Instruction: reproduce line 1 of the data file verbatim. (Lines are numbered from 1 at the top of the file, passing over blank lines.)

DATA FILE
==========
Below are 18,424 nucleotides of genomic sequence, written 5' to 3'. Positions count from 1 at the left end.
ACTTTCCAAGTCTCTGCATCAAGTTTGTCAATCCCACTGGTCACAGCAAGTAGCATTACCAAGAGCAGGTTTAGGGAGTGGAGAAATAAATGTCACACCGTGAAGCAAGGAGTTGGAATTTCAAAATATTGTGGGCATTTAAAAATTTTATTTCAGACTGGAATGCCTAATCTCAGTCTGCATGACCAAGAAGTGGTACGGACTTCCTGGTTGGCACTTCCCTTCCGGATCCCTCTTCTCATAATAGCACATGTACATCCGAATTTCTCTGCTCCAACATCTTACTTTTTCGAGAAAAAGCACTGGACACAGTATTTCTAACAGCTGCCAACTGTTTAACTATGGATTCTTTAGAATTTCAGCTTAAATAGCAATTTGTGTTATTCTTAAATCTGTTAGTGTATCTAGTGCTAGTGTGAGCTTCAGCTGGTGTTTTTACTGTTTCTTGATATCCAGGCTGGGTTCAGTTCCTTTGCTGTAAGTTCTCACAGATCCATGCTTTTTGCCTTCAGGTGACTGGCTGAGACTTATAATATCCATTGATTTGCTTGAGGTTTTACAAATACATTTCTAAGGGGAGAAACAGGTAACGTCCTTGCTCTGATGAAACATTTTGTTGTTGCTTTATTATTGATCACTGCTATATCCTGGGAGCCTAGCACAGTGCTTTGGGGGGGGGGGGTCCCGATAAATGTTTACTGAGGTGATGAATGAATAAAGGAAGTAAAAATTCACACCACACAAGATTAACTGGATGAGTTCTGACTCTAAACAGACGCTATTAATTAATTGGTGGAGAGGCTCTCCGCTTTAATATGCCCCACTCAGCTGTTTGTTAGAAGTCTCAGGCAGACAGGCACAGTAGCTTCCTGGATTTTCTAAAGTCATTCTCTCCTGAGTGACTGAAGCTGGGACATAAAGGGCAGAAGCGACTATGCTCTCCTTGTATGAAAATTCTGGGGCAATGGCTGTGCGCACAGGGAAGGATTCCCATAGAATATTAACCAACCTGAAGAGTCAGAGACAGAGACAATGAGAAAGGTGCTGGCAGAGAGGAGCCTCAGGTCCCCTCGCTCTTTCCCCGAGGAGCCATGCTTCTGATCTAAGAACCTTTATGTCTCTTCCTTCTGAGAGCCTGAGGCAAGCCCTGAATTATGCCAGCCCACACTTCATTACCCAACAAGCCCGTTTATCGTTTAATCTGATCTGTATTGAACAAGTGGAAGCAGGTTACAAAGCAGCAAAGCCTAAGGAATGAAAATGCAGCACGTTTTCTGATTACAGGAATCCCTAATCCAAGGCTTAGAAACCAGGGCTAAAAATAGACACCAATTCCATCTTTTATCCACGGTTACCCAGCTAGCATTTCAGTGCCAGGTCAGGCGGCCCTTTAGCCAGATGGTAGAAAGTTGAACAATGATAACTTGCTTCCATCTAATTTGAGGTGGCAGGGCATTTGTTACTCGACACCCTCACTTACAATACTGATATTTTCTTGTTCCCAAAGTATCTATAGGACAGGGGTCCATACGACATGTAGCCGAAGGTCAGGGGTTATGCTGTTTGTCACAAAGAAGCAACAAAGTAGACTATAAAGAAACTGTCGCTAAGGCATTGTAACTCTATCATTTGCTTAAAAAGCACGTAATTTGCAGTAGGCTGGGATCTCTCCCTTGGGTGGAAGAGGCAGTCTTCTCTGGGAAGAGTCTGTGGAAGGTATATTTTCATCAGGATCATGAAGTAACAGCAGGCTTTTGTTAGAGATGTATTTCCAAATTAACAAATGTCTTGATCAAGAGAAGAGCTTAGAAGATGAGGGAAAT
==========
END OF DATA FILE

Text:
Below are 18,424 nucleotides of genomic sequence, written 5' to 3'. Positions count from 1 at the left end.